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Saturday, April 21, 2018

Elayne Lockhart on Sea Witchery

Hereditary witch Elayne Lockhart writes about one of her fondest past life memories in today's guest post, "Sea Witchery." Although there are dissimilarities between sea witches and the Lady of the Lake and water mages in my Two Realms novella, The Amber Elixir, Lockhart perfectly captures the essence of female water magicians when she says, "The sea witch works with the chaotic forces of nature and often walks the path alone." Viviane, the young Lady of the Lake, would heartily agree.

Sea Witchery
When I think of the Sea Witch, I see her standing upon the cliffs, arms upraised, as she harnesses the power form the waves crashing against the rocks below. Sometimes I see her walking barefoot along the beach, whispering words of magic while the light of a full moon casts a soft glow around her.
She makes use of the things cast up by the sea; shells, hag stones, glass fishing floats, hooks, rope sea glass, fishing net, driftwood, seaweed, bird feathers, as well as using sand and sea water. Her magic is tied tot he tides, the moon, fog, storms and the bright sun. She controls the winds.
Her most powerful spells would be performed during the high tides, while banishing spells would be worked when the tides were ebbing or low.
Weather magic is the domain of the Sea Witch. She could tie up the wind in a rope or handkerchief. Sometimes she would give or sell these to sailors. Sometimes, sailors would bring her a length of rope and ask for favorable winds and a safe journey. She would take the rope and depending on the ships destination, would tie 3 knots into the rope, harnessing the appropriate winds for the journey. When the sea was calm and no wind furled the ship's sails, the sailor could untie one of the knots to release the wind that the Sea Witch had captured there.

She could raise the fog for concealment or to cause ships to wreck upon the rocks. The power of a storm could be channeled into a glass fishing float and later smashed to release the porwer for use in her magic.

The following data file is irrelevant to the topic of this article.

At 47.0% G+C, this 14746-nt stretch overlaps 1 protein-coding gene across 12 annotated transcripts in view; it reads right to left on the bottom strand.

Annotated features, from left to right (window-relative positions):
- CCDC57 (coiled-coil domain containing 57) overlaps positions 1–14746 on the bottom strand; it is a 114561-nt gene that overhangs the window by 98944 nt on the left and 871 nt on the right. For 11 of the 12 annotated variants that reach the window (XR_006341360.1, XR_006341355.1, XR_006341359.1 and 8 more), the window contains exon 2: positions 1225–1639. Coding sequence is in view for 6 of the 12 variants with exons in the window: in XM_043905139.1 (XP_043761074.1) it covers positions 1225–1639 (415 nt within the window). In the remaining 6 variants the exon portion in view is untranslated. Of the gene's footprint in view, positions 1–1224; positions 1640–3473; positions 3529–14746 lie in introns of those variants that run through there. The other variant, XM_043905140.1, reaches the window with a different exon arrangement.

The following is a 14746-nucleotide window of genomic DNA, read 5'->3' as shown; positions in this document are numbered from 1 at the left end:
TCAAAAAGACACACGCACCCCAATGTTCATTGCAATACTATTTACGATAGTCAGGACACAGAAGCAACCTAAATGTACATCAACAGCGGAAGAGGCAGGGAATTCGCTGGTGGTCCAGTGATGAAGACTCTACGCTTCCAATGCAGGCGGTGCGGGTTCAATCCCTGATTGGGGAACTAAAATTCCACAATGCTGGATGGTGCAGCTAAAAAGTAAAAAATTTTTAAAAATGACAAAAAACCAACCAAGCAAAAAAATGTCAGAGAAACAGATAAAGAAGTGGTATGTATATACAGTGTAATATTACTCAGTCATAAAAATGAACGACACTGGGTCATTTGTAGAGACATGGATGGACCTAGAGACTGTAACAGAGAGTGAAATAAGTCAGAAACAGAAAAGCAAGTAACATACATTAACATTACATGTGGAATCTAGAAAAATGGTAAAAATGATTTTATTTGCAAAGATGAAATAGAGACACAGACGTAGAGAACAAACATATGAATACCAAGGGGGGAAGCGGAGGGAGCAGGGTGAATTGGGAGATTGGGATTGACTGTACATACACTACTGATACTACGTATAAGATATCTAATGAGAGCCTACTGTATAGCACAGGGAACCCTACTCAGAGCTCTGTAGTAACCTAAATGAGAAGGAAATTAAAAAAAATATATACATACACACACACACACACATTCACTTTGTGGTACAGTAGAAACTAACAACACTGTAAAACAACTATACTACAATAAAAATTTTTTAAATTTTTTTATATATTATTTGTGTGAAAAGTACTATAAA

If you were to visit her home, you might find wind chimes made from seashells, or strung to make door curtains. Seashells are protective as they once protected the creatures that lived with in them. A hag stone (a stone with a natural hole) may hang from the rafters or from around her neck, another protective amulet.
On her altar, she might have a starfish or sand dollar (pentacle), a piece of driftwood for a wand, shells to hold sand, salt and sea. She may have a glass fishing float to use for scrying and another hag stone for seeing spirits.
A fisherman's net may be draped in one corner or she may wear a shawl in a fishnet pattern. Nets were used to 'tangle' up the energy of another or used to 'capture' a goal.
The Sea Witch works with the chaotic forces of nature and often walks the path alone. Not many choose the path of the Sea Witch today, but you can use some of the ideas in this post to bring a little Sea Witchery into you life.
Copywrite 2015 by Elayne Lockhart

About Elayne Lockhart

Elayne Lockhart was raised in a family of healers, herbalist, psychics, card readers and magic workers. She brings these gifs and talents into everything she does. Elayne’s family has walked the path of the Witch for 140 years. 

Connect with Elayne Lockhart

In the Amber Elixir, an Arthurian tale of magic, fairies, shape-shifters, and the quest to win back a forbidden love, readers will meet the Lady of the Lake and Merlin as they have never seen them before, young, impulsive, competitive, and jealous.;

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